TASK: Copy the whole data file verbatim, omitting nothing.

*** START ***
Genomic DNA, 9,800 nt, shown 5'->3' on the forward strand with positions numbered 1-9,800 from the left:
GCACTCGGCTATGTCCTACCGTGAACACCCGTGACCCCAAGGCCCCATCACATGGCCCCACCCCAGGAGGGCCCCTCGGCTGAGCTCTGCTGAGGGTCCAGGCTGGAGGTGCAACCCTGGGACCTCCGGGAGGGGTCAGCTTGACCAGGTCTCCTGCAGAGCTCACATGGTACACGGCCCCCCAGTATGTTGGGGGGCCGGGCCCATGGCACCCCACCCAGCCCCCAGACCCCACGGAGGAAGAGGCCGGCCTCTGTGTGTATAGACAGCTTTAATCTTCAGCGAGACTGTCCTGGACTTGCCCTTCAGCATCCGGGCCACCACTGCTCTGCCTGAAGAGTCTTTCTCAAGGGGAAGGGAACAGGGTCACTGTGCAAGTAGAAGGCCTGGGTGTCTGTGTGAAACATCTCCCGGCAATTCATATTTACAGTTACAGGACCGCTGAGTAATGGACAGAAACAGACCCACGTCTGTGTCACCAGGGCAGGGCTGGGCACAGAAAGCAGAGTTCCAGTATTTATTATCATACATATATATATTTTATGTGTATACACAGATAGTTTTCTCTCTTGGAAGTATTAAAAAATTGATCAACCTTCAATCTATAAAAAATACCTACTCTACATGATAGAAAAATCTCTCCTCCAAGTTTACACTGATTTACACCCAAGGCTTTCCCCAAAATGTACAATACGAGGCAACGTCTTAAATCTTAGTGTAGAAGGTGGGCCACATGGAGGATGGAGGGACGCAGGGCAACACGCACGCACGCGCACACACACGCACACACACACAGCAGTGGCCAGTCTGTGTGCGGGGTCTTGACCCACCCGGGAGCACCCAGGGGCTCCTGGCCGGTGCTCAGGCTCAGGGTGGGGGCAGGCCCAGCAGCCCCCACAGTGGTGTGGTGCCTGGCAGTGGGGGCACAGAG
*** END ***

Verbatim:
Genomic DNA, 9,800 nt, shown 5'->3' on the forward strand with positions numbered 1-9,800 from the left:
GCACTCGGCTATGTCCTACCGTGAACACCCGTGACCCCAAGGCCCCATCACATGGCCCCACCCCAGGAGGGCCCCTCGGCTGAGCTCTGCTGAGGGTCCAGGCTGGAGGTGCAACCCTGGGACCTCCGGGAGGGGTCAGCTTGACCAGGTCTCCTGCAGAGCTCACATGGTACACGGCCCCCCAGTATGTTGGGGGGCCGGGCCCATGGCACCCCACCCAGCCCCCAGACCCCACGGAGGAAGAGGCCGGCCTCTGTGTGTATAGACAGCTTTAATCTTCAGCGAGACTGTCCTGGACTTGCCCTTCAGCATCCGGGCCACCACTGCTCTGCCTGAAGAGTCTTTCTCAAGGGGAAGGGAACAGGGTCACTGTGCAAGTAGAAGGCCTGGGTGTCTGTGTGAAACATCTCCCGGCAATTCATATTTACAGTTACAGGACCGCTGAGTAATGGACAGAAACAGACCCACGTCTGTGTCACCAGGGCAGGGCTGGGCACAGAAAGCAGAGTTCCAGTATTTATTATCATACATATATATATTTTATGTGTATACACAGATAGTTTTCTCTCTTGGAAGTATTAAAAAATTGATCAACCTTCAATCTATAAAAAATACCTACTCTACATGATAGAAAAATCTCTCCTCCAAGTTTACACTGATTTACACCCAAGGCTTTCCCCAAAATGTACAATACGAGGCAACGTCTTAAATCTTAGTGTAGAAGGTGGGCCACATGGAGGATGGAGGGACGCAGGGCAACACGCACGCACGCGCACACACACGCACACACACACAGCAGTGGCCAGTCTGTGTGCGGGGTCTTGACCCACCCGGGAGCACCCAGGGGCTCCTGGCCGGTGCTCAGGCTCAGGGTGGGGGCAGGCCCAGCAGCCCCCACAGTGGTGTGGTGCCTGGCAGTGGGGGCACAGAG